What are my rights when I rent or buy a hot water heater?

Question: 
What are my rights when I rent or buy a hot water heater?
Answer: 

Water heater rentals are among the top 10 types of consumer complaints received by the Ministry of Consumer Services. So on April 1, 2015, some new rules came into effect just for door-to-door water heater contracts.

When someone comes to the door

Many people find it harder to say no to a salesperson at their door than to walk out of a store without buying anything. That's why Ontario's Consumer Protection Act has special rules for door-to-door sales. But there are also practical ways consumers can protect themselves.

The first thing to do is ask to see the salesperson's photo identification, and get the name of the salesperson and the business.

Consumers should also ask the salesperson to leave a copy of the unsigned contract so they can read it over and think about it. If the salesperson insists that everything has to be done that day, the consumer can say no and tell them to leave.

What has to go in a written contract

Suppliers must put certain information in the written contract, including:

  • their names and contact information
  • a list of all charges
  • if the water heater is used or reconditioned

The contract must have a special cover page written by the government. It has the Consumer Protection Ontario logo in the top left corner, and contains information about consumer rights and tips on what to think about before signing.

A rental contract or lease must show:

  • the total rental cost for 10 years, even if the contract is not for that long, and
  • the retail price to buy the same heater.

This is to help consumers decide whether to rent or to buy.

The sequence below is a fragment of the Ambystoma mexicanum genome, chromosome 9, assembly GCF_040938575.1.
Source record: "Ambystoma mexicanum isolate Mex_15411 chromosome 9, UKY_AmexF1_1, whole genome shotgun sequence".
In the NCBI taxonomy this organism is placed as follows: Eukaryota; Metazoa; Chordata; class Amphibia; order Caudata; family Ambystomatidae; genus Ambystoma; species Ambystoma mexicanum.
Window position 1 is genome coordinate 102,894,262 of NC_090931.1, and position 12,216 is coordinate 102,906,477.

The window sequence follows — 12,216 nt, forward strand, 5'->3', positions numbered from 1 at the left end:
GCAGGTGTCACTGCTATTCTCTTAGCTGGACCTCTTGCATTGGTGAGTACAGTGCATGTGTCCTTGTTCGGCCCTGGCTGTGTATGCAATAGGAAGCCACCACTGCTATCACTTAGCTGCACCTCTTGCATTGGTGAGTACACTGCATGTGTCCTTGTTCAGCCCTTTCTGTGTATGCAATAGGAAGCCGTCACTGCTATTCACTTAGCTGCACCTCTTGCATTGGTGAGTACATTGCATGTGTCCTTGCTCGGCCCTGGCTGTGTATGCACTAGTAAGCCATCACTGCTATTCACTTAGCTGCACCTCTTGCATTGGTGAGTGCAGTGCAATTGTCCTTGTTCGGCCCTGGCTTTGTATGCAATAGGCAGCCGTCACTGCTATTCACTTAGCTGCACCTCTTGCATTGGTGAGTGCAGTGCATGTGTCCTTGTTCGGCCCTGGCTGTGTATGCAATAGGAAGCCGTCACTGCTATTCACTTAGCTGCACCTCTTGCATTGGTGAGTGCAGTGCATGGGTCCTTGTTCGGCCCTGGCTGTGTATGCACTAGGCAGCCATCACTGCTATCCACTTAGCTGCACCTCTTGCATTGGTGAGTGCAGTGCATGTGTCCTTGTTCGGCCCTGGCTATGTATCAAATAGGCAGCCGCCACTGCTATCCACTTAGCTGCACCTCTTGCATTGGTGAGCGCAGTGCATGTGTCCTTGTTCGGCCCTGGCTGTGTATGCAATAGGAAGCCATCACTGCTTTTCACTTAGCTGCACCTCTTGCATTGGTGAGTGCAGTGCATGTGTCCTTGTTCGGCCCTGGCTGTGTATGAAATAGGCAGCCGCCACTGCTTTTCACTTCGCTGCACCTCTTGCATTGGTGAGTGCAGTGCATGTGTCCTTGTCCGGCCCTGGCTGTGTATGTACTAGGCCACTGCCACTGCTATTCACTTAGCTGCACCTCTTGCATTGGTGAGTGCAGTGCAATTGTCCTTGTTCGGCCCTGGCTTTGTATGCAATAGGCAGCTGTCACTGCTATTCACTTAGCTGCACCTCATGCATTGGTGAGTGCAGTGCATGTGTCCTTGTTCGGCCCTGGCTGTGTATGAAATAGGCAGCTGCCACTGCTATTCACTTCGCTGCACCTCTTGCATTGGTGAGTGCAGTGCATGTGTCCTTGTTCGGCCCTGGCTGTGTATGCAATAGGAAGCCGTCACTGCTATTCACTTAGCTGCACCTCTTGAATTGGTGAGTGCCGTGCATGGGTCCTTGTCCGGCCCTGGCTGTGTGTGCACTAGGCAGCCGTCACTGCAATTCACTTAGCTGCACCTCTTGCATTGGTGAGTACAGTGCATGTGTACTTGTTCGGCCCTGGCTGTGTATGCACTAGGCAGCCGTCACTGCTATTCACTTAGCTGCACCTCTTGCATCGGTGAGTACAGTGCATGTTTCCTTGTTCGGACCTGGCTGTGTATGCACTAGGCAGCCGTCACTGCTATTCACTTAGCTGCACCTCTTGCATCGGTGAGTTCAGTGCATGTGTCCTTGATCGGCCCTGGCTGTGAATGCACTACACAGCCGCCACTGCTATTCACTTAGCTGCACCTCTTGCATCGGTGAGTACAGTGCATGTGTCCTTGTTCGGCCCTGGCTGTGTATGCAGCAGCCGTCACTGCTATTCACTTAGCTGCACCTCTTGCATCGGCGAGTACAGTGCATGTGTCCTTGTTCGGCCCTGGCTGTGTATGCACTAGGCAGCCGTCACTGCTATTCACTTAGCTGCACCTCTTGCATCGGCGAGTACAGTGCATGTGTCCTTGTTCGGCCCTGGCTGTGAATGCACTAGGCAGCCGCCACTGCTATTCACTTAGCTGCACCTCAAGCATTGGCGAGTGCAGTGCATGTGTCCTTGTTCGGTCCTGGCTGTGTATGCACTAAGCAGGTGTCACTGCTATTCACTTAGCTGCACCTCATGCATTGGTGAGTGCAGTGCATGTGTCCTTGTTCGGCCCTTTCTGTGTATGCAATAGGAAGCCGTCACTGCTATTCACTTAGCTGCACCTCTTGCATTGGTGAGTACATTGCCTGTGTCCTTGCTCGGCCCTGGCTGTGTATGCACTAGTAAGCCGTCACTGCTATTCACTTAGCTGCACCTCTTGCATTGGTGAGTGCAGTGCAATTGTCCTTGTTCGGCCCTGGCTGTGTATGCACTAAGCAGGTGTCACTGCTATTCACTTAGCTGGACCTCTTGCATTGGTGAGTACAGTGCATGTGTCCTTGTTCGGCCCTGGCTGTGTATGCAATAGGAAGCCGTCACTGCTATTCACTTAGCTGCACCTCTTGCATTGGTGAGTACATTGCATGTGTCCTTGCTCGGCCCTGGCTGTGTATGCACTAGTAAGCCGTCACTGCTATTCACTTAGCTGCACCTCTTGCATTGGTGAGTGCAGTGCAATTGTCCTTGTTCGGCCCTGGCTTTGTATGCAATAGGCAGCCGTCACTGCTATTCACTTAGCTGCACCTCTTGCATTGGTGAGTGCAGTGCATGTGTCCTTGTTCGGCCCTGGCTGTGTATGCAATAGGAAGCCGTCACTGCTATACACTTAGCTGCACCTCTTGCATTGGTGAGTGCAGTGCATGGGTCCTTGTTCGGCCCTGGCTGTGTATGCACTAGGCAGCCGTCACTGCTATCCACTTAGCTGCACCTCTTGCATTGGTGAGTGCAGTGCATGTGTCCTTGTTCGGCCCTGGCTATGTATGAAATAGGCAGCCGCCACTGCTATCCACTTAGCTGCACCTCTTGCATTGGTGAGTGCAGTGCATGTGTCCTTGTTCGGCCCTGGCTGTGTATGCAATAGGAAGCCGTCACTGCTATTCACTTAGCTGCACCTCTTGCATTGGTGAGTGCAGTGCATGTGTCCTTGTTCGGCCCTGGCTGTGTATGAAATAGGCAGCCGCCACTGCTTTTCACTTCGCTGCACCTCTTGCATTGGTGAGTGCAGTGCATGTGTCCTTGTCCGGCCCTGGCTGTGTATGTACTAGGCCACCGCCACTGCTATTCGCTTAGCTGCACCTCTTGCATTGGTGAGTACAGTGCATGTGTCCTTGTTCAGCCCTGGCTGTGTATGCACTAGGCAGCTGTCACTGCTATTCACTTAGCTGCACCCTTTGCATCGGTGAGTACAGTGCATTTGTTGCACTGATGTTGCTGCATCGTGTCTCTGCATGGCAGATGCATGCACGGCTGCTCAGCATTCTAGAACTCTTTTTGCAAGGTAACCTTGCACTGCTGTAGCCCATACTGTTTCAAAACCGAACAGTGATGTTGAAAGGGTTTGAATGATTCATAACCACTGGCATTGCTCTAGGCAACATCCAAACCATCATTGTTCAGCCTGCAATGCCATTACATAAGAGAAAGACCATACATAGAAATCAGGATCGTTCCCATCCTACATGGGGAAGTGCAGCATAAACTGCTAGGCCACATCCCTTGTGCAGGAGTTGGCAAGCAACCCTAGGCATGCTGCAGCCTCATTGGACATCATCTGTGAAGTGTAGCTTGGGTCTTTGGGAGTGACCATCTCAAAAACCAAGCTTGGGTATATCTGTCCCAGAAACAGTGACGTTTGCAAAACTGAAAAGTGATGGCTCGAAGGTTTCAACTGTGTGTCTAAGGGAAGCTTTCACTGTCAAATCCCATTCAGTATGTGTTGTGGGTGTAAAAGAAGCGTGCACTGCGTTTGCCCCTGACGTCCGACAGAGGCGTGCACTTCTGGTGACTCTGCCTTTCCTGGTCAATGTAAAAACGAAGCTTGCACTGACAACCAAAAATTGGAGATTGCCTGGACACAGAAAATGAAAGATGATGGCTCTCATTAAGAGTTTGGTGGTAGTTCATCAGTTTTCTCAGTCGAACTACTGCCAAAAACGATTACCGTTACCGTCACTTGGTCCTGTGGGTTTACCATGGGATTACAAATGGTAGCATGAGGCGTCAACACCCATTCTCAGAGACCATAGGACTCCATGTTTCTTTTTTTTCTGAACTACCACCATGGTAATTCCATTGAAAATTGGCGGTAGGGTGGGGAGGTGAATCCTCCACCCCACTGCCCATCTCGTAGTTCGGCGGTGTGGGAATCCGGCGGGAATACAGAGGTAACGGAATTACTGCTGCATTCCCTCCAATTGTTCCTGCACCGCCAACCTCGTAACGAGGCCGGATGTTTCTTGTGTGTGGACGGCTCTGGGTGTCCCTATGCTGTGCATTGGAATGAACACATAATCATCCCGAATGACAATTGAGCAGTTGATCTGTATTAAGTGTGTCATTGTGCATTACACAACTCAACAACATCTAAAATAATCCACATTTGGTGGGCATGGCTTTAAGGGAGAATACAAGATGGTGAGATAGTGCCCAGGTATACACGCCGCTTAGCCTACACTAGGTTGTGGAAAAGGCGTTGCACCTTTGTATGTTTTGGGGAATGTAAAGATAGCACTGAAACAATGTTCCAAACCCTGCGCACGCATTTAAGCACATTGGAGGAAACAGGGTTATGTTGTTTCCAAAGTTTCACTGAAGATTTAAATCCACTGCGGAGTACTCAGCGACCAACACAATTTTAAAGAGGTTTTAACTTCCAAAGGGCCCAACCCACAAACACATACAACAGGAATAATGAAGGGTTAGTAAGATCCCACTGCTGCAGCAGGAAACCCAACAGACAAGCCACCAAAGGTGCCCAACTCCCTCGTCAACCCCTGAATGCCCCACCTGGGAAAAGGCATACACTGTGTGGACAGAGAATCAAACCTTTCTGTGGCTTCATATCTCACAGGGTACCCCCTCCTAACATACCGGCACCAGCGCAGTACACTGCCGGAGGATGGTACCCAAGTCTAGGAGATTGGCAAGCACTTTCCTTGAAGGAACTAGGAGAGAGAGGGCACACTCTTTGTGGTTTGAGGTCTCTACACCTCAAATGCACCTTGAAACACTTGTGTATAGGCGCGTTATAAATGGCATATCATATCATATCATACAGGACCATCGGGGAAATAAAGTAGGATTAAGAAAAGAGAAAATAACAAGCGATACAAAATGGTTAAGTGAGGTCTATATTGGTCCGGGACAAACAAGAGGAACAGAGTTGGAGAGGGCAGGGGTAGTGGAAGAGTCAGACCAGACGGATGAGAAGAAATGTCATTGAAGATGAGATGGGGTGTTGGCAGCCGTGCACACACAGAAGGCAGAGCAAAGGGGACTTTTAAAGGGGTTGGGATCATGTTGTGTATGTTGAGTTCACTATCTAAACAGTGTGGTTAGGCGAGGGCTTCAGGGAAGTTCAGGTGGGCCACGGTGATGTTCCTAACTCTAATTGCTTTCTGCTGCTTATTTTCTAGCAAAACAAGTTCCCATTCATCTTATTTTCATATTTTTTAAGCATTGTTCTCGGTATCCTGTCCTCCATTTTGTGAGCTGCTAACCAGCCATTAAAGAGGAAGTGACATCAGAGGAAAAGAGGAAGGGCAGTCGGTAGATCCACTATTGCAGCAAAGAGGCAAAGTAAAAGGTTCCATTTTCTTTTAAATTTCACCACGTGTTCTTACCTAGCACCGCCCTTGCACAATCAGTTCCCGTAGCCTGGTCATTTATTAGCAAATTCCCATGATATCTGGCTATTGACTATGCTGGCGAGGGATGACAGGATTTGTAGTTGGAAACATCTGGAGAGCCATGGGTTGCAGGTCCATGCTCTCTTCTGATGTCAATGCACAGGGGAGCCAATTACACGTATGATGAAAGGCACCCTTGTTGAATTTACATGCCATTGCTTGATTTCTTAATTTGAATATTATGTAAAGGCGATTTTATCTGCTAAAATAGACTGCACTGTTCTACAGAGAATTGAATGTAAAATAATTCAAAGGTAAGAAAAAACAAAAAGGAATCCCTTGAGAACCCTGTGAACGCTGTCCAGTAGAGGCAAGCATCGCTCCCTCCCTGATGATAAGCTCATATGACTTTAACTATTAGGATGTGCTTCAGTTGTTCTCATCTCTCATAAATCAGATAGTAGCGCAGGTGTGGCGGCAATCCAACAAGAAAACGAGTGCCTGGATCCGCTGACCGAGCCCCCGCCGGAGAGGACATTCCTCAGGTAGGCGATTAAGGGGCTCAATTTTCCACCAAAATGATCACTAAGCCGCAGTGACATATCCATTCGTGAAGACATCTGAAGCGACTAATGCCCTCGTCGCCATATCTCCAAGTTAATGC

The contract must also include a warranty that the water heater will work properly and not leak, for at least the whole term of the contract.

If the contract does not include all the required information, the consumer can cancel it up to a year after signing it.

Cooling-off period

The most important protection that consumers have in door-to-door sales is what's sometimes called a "cooling-off period". This is the right to simply change their mind after signing a contract.

For most door-to-door sales, the cooling-off period is 10 days. But for water heaters, it lasts for 20 days after the consumer receives a copy of the signed contract.

"Verification" phone call

The law also gives consumers a chance to cancel the agreement without having to take any action. This happens when the seller's company telephones the consumer to ask if they want to "verify", or confirm, that they want to stay with the contract.

The company must make this call no sooner than the first day after the contract was signed and no later than the fifteenth day after it was signed. The person making the call cannot be the same person who came to the door.

Unless the consumer clearly states during this call that they want to verify the contract, the contract is automatically cancelled. And even if the consumer does verify the contract, they still have the full 20-day cooling-off period to cancel.

There are 2 exceptions. The seller does not have to call the consumer to verify if:

  • the consumer contacted the seller first, or
  • the old water heater has been recalled or shut off for safety reasons.

No installation during the cooling-off period

Until the cooling-off period is over, the seller is not allowed to take any steps to remove the old water heater or deliver or install the new one.

If they do, the consumer does not have to pay anything. If the consumer has already paid, they have one year to demand a full refund.

The same 2 exceptions listed above apply here as well.

For help and information

Consumer Protection Ontario has information about:

  • water heater contracts
  • how to cancel
  • how to make a consumer complaint

Some community legal clinics or law school legal clinics can help with consumer law problems. To find the nearest clinic, visit the Legal Aid Ontario website.

Resource notes: 

For more information on your rights as a consumer see CLEO's Consumer Law Serires.

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